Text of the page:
One of the more common approaches to allowance is to tie the money to chores. Some parents do this in an all-or-nothing way, you do all your chores and you get x-amount of money; some put a value on each job that needs to be done and children can earn more or less money based on the number of jobs they do.
The paycheck method is the most job-like of all the approaches. It has the advantages of teaching a strong work ethic, personal and family responsibility and financial responsibility. Many parents also incorporate lessons in budgeting, saving and giving with this method.
The disadvantage to this method, however, is that it could set children up to expect to get money for everything they do. This could become a problem when the children are asked to contribute in some way to the household without pay – they may decide that helping out just isn’t worth it if they’re not going to get something in return.
The Real World Approach
The final approach we’ll talk about here is the one I personally have decided to use with my own children, so I may be a bit biased in saying that I think it is the best of the bunch. The real world approach throws out the free money approach, and combines the community approach and the paycheck approach. With this method, children have certain family jobs that they are required to do without pay, and other jobs that they can choose to do to earn some money.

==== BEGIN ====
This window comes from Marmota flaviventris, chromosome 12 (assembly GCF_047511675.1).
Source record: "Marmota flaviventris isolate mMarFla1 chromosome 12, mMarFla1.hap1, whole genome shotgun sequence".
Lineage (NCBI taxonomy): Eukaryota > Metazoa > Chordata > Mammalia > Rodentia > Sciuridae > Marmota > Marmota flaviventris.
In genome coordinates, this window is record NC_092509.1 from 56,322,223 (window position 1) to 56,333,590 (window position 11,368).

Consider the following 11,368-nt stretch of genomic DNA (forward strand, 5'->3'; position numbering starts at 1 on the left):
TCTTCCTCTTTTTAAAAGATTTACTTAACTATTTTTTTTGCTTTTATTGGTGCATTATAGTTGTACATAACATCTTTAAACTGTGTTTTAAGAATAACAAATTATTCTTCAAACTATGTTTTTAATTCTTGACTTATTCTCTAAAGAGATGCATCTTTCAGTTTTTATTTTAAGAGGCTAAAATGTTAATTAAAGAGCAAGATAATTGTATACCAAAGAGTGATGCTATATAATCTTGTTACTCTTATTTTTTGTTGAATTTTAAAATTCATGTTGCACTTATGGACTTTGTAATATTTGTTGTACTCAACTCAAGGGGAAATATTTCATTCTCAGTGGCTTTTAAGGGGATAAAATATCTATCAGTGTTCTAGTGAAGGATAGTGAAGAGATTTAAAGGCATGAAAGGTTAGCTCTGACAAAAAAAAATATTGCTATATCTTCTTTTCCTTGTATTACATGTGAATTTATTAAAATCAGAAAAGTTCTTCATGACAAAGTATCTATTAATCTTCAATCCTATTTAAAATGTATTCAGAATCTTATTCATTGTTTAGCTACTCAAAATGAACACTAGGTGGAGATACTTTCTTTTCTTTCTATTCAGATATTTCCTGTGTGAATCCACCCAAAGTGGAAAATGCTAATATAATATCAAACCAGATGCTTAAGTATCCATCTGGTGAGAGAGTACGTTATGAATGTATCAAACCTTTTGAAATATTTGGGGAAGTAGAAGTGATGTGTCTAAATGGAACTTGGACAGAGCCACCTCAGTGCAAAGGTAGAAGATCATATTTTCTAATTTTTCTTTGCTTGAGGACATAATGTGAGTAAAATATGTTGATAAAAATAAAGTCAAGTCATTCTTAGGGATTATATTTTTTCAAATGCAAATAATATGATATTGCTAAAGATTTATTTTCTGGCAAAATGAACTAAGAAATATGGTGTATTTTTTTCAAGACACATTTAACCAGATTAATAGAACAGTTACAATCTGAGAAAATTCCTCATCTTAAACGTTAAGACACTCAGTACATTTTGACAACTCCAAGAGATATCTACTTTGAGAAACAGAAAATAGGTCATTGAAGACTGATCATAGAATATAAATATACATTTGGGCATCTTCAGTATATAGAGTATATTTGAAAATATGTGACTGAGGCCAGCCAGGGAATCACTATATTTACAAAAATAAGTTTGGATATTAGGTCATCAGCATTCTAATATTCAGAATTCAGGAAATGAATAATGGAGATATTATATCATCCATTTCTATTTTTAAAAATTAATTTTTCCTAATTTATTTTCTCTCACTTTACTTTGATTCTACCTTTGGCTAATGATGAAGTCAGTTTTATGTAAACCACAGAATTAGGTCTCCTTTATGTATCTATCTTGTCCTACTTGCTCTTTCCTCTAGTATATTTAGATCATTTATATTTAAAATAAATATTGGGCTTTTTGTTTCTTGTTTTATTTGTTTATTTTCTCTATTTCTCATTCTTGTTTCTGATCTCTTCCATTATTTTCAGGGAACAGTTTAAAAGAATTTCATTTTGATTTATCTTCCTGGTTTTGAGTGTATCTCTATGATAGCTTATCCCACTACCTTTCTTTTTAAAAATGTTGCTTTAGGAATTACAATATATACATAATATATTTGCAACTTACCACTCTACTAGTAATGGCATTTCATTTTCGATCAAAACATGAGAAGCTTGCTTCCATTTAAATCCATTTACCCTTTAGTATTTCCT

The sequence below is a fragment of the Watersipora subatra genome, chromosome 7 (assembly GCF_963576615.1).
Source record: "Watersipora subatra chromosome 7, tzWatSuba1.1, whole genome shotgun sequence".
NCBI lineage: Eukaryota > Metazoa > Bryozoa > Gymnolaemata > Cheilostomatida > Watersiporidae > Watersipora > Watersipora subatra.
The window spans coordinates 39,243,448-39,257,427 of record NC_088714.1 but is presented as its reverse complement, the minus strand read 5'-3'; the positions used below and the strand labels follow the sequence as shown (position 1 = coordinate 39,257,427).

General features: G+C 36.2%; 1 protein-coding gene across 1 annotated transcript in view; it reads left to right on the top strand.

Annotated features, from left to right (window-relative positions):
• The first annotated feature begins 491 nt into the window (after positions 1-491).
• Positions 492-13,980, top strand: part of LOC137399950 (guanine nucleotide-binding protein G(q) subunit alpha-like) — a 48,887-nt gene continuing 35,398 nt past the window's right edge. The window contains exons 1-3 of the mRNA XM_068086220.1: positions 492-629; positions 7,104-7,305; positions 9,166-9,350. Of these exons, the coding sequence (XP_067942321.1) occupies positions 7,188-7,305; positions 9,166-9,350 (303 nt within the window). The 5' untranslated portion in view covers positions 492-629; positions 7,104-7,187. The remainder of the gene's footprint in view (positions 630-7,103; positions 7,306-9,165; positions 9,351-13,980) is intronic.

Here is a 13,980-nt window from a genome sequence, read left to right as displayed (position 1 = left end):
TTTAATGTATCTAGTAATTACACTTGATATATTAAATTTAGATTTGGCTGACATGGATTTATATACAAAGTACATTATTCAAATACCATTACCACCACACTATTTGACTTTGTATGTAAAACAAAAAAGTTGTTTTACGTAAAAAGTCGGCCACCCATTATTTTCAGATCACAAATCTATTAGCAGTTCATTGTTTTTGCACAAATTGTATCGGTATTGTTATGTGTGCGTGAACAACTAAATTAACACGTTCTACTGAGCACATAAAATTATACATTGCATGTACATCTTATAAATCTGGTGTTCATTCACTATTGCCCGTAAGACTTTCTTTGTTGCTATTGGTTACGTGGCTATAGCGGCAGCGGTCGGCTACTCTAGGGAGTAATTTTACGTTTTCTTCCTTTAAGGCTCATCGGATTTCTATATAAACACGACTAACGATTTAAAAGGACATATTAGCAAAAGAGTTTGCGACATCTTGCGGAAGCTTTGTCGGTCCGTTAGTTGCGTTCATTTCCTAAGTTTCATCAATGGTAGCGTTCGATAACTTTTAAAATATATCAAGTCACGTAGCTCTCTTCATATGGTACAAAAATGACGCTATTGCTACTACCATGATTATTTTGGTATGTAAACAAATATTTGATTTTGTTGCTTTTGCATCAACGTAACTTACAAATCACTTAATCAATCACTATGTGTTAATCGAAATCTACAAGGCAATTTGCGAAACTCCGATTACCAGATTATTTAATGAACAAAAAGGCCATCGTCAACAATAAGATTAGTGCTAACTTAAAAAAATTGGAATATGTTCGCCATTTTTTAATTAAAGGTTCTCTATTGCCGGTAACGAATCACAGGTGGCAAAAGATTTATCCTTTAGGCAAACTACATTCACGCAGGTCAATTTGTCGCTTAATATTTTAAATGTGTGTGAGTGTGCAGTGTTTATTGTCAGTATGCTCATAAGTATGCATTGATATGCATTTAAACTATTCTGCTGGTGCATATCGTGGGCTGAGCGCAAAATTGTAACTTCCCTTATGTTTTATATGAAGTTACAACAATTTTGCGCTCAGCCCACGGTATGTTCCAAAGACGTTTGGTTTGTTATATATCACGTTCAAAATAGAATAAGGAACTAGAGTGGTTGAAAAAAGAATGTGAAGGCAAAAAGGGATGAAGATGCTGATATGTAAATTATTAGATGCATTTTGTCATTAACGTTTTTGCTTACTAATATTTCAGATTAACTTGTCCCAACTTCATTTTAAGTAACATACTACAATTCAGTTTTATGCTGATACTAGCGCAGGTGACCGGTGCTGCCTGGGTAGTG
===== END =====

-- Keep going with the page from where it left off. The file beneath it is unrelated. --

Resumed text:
This approach prepares children for the real world. They learn that they are responsible for helping to take care of their home and contribute to their family, and they learn that hard work pays off. Many parents who use this method also incorporate lessons about budgeting, smart spending, saving and giving as well.
One disadvantage to this approach is that children could choose to neglect their “required” jobs in favor of doing the paid jobs. Some parents remedy this by only allowing the children to earn money on paid jobs after they have completed their required chores.
For our family, we have decided to follow the real world approach. Our children each have a “family jobs” list with the chores they are responsible for every day, and next to that we have a “for hire” board with a list of extra jobs with assigned values.
Once the children finish their required chores each day, they can pick as many of the extra jobs as they would like. On Saturday each week, we sit down and play bank, the children tell me the extra jobs they have done and I give them the money for each of those jobs.
We are also teaching our children to split their money into three categories – spend, save and give. They put a portion of their money in a piggy jar or their wallet and they choose how and when to spend it, another portion in an envelope to give to a charity, and the rest they put in a piggy bank to save (which gets transferred every couple of months to savings accounts we have set up for them at the bank.)
The most important thing to think about when deciding what allowance method you want to use for your children is – what do you want to teach them about money. Do you want to teach them that personal and family responsibility is most important? That financial responsibility is most important? Or that it’s important to balance your personal, family and financial responsibilities?